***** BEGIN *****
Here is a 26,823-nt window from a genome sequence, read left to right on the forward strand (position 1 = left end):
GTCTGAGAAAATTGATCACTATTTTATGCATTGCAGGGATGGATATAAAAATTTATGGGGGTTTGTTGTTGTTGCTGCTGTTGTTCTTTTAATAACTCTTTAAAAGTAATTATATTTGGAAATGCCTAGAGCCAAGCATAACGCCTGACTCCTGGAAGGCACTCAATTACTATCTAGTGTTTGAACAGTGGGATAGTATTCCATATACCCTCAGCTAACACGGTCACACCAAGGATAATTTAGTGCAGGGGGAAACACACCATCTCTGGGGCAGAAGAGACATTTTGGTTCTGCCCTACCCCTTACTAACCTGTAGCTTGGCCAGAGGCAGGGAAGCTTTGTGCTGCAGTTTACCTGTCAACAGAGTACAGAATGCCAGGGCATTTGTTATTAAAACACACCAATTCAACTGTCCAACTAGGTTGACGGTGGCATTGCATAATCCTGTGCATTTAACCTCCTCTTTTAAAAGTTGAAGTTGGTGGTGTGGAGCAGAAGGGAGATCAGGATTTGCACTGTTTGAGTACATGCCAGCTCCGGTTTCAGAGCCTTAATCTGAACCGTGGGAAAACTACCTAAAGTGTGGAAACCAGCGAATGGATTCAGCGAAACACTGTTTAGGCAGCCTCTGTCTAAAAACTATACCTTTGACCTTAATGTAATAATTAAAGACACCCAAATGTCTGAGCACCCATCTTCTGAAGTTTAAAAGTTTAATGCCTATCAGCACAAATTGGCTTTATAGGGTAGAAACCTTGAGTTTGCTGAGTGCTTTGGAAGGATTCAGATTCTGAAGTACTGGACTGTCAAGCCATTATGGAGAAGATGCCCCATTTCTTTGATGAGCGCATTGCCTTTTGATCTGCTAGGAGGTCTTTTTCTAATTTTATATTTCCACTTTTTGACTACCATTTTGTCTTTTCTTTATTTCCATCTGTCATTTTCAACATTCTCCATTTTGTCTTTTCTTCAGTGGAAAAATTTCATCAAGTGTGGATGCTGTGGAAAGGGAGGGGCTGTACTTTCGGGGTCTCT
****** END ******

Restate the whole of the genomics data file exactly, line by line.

Here is a 26,823-nt window from a genome sequence, read left to right on the forward strand (position 1 = left end):
GTCTGAGAAAATTGATCACTATTTTATGCATTGCAGGGATGGATATAAAAATTTATGGGGGTTTGTTGTTGTTGCTGCTGTTGTTCTTTTAATAACTCTTTAAAAGTAATTATATTTGGAAATGCCTAGAGCCAAGCATAACGCCTGACTCCTGGAAGGCACTCAATTACTATCTAGTGTTTGAACAGTGGGATAGTATTCCATATACCCTCAGCTAACACGGTCACACCAAGGATAATTTAGTGCAGGGGGAAACACACCATCTCTGGGGCAGAAGAGACATTTTGGTTCTGCCCTACCCCTTACTAACCTGTAGCTTGGCCAGAGGCAGGGAAGCTTTGTGCTGCAGTTTACCTGTCAACAGAGTACAGAATGCCAGGGCATTTGTTATTAAAACACACCAATTCAACTGTCCAACTAGGTTGACGGTGGCATTGCATAATCCTGTGCATTTAACCTCCTCTTTTAAAAGTTGAAGTTGGTGGTGTGGAGCAGAAGGGAGATCAGGATTTGCACTGTTTGAGTACATGCCAGCTCCGGTTTCAGAGCCTTAATCTGAACCGTGGGAAAACTACCTAAAGTGTGGAAACCAGCGAATGGATTCAGCGAAACACTGTTTAGGCAGCCTCTGTCTAAAAACTATACCTTTGACCTTAATGTAATAATTAAAGACACCCAAATGTCTGAGCACCCATCTTCTGAAGTTTAAAAGTTTAATGCCTATCAGCACAAATTGGCTTTATAGGGTAGAAACCTTGAGTTTGCTGAGTGCTTTGGAAGGATTCAGATTCTGAAGTACTGGACTGTCAAGCCATTATGGAGAAGATGCCCCATTTCTTTGATGAGCGCATTGCCTTTTGATCTGCTAGGAGGTCTTTTTCTAATTTTATATTTCCACTTTTTGACTACCATTTTGTCTTTTCTTTATTTCCATCTGTCATTTTCAACATTCTCCATTTTGTCTTTTCTTCAGTGGAAAAATTTCATCAAGTGTGGATGCTGTGGAAAGGGAGGGGCTGTACTTTCGGGGTCTCT